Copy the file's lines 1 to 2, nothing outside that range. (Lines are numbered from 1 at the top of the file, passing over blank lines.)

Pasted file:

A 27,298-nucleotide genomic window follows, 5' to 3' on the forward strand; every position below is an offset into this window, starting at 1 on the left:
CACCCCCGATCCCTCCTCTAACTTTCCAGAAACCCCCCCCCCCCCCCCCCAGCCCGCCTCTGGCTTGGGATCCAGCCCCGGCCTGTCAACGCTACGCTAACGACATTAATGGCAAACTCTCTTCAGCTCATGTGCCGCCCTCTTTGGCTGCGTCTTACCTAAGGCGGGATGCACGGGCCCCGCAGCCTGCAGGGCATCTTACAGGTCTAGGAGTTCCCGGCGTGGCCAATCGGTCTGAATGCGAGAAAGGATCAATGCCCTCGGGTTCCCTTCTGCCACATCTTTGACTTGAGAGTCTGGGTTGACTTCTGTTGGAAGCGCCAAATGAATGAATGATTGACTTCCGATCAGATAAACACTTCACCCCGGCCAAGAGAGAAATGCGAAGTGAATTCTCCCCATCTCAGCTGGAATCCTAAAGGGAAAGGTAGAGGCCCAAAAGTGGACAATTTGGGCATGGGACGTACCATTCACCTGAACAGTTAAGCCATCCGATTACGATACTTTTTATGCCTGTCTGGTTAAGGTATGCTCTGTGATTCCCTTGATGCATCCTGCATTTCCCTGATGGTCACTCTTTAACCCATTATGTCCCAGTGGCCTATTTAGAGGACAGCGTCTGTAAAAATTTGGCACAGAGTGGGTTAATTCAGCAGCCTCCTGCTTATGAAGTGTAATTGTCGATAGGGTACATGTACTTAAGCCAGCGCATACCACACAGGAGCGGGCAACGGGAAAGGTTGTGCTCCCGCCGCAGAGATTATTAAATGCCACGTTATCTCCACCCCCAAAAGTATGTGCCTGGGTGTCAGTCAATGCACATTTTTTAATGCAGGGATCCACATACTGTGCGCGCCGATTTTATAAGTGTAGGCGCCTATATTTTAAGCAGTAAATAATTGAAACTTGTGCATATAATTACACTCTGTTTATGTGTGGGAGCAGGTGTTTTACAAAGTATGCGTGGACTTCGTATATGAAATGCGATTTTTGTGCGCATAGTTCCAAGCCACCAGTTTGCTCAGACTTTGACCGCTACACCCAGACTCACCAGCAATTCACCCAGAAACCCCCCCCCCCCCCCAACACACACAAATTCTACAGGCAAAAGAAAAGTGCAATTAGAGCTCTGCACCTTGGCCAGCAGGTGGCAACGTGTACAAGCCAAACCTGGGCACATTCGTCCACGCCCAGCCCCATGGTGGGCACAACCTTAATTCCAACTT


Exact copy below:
A 27,298-nucleotide genomic window follows, 5' to 3' on the forward strand; every position below is an offset into this window, starting at 1 on the left:
CACCCCCGATCCCTCCTCTAACTTTCCAGAAACCCCCCCCCCCCCCCCCCAGCCCGCCTCTGGCTTGGGATCCAGCCCCGGCCTGTCAACGCTACGCTAACGACATTAATGGCAAACTCTCTTCAGCTCATGTGCCGCCCTCTTTGGCTGCGTCTTACCTAAGGCGGGATGCACGGGCCCCGCAGCCTGCAGGGCATCTTACAGGTCTAGGAGTTCCCGGCGTGGCCAATCGGTCTGAATGCGAGAAAGGATCAATGCCCTCGGGTTCCCTTCTGCCACATCTTTGACTTGAGAGTCTGGGTTGACTTCTGTTGGAAGCGCCAAATGAATGAATGATTGACTTCCGATCAGATAAACACTTCACCCCGGCCAAGAGAGAAATGCGAAGTGAATTCTCCCCATCTCAGCTGGAATCCTAAAGGGAAAGGTAGAGGCCCAAAAGTGGACAATTTGGGCATGGGACGTACCATTCACCTGAACAGTTAAGCCATCCGATTACGATACTTTTTATGCCTGTCTGGTTAAGGTATGCTCTGTGATTCCCTTGATGCATCCTGCATTTCCCTGATGGTCACTCTTTAACCCATTATGTCCCAGTGGCCTATTTAGAGGACAGCGTCTGTAAAAATTTGGCACAGAGTGGGTTAATTCAGCAGCCTCCTGCTTATGAAGTGTAATTGTCGATAGGGTACATGTACTTAAGCCAGCGCATACCACACAGGAGCGGGCAACGGGAAAGGTTGTGCTCCCGCCGCAGAGATTATTAAATGCCACGTTATCTCCACCCCCAAAAGTATGTGCCTGGGTGTCAGTCAATGCACATTTTTTAATGCAGGGATCCACATACTGTGCGCGCCGATTTTATAAGTGTAGGCGCCTATATTTTAAGCAGTAAATAATTGAAACTTGTGCATATAATTACACTCTGTTTATGTGTGGGAGCAGGTGTTTTACAAAGTATGCGTGGACTTCGTATATGAAATGCGATTTTTGTGCGCATAGTTCCAAGCCACCAGTTTGCTCAGACTTTGACCGCTACACCCAGACTCACCAGCAATTCACCCAGAAACCCCCCCCCCCCCCCAACACACACAAATTCTACAGGCAAAAGAAAAGTGCAATTAGAGCTCTGCACCTTGGCCAGCAGGTGGCAACGTGTACAAGCCAAACCTGGGCACATTCGTCCACGCCCAGCCCCATGGTGGGCACAACCTTAATTCCAACTT